Greetings everyone! KT here. I’ve decided to split this post into two parts because I wanted to share a detailed (yet enjoyable!) account of my daily jaunts in forest and it was getting a little too lengthy. Plus, who doesn’t love a good cliffhanger? I hope you look forward to Part II!
It’s 4:30 am, and I am awoken by the sounds of call to prayer. The room is dark, and I turn on my headlamp to adjust the mosquito net that’s fallen a little too close to my head overnight. A rooster crows, and I can hear dogs barking in the distance. I’ve got about thirty solid minutes of sleep left before I need to wake up for good, so I close my eyes and let the calls to prayer lull me back to sleep.
5:00 am rolls around, and I contemplate the notion of “sleeping in” for another thirty minutes. If I wake up now, I will have enough time to brush my teeth, boil water, pack my field bag with snacks for the hike ahead, munch on a granola bar, and relax with a good book and hot coffee before my field assistant picks me up on his motorcycle at 6.
Today, I decide to snooze it up. It’s 5:30 and my alarm is sounding again. I reluctantly break out of my mosquito net cocoon and open the door to my room. The sun is just rising over the mountains ahead—a layer of fog veils the ground below the peaks, while the clouds above reflect brilliant reds and oranges from the sun. It’s certainly a sight to behold first thing in the morning; a reminder that waking up this early isn’t quite so painful. After taking a moment to appreciate the view, I rush downstairs to get ready for a day in the forest.
It’s now 6:15, and I’m still waiting for the other half of my research team to arrive. If he’s on “Indonesian time” today (and he usually is), it means I’ll probably have another 10 minutes to enjoy my coffee. This is both good news and bad news. The good news is that I got to sleep in AND finish my coffee – huzzah! The bad news is that whole the point of entering the forest pagi-pagi (early morning) is to find the monkeys while they are still eating breakfast, making noise, and thus, relatively easy to spot.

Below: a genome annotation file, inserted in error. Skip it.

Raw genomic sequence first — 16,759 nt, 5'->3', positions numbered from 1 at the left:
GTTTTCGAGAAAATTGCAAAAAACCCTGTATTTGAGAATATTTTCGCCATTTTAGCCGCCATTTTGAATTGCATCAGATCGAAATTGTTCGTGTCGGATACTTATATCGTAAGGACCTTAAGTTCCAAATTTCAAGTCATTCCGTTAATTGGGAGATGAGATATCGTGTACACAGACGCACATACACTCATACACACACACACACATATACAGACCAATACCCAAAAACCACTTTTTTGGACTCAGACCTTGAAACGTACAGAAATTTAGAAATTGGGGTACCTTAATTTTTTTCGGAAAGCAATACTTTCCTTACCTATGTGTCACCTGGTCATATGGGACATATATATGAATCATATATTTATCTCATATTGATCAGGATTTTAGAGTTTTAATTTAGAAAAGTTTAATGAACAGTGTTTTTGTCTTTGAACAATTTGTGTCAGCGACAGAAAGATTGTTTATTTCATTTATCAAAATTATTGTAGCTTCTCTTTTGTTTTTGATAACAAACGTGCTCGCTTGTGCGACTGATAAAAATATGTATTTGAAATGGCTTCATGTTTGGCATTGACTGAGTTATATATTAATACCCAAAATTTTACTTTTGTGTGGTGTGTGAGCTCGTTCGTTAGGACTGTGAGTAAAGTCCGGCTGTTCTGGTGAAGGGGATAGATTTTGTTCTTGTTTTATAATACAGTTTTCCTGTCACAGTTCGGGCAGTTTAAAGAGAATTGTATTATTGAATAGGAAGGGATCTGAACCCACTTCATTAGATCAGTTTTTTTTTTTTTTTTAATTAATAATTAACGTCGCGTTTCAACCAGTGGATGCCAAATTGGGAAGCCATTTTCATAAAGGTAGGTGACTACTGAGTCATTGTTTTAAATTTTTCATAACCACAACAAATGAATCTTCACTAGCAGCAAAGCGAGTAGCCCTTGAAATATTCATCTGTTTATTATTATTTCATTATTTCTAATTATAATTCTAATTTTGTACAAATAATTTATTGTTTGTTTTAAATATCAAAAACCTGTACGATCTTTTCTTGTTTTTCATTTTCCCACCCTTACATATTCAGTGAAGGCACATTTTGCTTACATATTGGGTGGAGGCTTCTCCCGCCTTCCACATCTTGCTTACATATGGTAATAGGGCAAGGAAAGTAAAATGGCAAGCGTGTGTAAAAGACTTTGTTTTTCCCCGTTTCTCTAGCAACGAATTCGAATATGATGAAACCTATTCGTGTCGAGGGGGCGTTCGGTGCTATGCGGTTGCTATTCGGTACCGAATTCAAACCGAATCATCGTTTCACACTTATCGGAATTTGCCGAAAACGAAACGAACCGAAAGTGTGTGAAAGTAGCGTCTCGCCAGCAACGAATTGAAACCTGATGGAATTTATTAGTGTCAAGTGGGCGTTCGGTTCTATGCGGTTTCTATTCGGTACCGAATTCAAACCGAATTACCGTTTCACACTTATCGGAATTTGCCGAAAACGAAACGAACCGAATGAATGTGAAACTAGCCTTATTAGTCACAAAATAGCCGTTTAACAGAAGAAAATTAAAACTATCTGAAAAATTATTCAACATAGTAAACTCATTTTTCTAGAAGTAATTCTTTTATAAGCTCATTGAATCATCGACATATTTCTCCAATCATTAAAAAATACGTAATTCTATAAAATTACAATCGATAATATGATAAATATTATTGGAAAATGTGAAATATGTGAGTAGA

Just as I start lamenting the unfortunate correlation between the amount of time I get to sip my coffee and the amount time I will have to hike until I find a monkey, I hear the hum of a motorcycle engine. A short, friendly beep outside the door announces the arrival of my trusty field assistant. Off to the forest we go!
The ride down to the nature reserve is 15 minutes of nonstop excitement; the road is winding, filled with potholes, and, by American standards, should really only accommodate one-way traffic. An added thrill is frequent maneuvering around creatures of all kinds tempting fate; we break for cows, dogs, chickens, and the occasional toad. As we descend, we pass brightly colored houses on stilts, warungs (store fronts selling everything from luke-warm drinks to pantyhose), mesjids (mosques), and lush, green sawa (wet rice) fields. Kids in uniforms on their way to school wave and shout, “hello mister!,” a common phrase Indonesians like to greet bules (the equivalent of “gringo”) with.
After much ado, we arrive at our destination and hop off the motorcycle. Guarding our entrance is a fruiting, emerald green ficus tree. Above, a massive limestone karst formation–one of the tallest in the nature reserve–towers over the forest canopy. I glance up at it, hoping the monkeys have not already scaled the cliff for a post-breakfast nap. It’s 6:40; we exchange a few words about where we will look first, adjust our binoculars, and step into the forest. The monkeys await…